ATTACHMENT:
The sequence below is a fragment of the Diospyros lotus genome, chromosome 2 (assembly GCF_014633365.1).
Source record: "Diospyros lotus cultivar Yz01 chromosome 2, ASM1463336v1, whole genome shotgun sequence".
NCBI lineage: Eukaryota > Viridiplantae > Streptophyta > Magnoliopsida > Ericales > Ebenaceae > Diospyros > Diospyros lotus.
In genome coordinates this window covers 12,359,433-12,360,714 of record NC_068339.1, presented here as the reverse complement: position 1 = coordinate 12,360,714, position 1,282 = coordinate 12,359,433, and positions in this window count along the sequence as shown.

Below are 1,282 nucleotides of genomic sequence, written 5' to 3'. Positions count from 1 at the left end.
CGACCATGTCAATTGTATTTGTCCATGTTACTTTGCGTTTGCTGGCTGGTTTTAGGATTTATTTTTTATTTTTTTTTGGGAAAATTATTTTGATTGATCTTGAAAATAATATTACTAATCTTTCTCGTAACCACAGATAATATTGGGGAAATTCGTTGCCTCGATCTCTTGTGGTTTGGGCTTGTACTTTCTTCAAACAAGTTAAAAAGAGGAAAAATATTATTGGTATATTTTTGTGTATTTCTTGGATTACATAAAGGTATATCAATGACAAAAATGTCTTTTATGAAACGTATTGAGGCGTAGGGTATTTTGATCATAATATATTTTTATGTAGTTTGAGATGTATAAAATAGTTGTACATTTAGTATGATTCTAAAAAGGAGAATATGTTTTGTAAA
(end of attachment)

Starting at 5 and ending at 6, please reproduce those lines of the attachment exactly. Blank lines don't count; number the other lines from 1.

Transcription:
Below are 1,282 nucleotides of genomic sequence, written 5' to 3'. Positions count from 1 at the left end.
CGACCATGTCAATTGTATTTGTCCATGTTACTTTGCGTTTGCTGGCTGGTTTTAGGATTTATTTTTTATTTTTTTTTGGGAAAATTATTTTGATTGATCTTGAAAATAATATTACTAATCTTTCTCGTAACCACAGATAATATTGGGGAAATTCGTTGCCTCGATCTCTTGTGGTTTGGGCTTGTACTTTCTTCAAACAAGTTAAAAAGAGGAAAAATATTATTGGTATATTTTTGTGTATTTCTTGGATTACATAAAGGTATATCAATGACAAAAATGTCTTTTATGAAACGTATTGAGGCGTAGGGTATTTTGATCATAATATATTTTTATGTAGTTTGAGATGTATAAAATAGTTGTACATTTAGTATGATTCTAAAAAGGAGAATATGTTTTGTAAA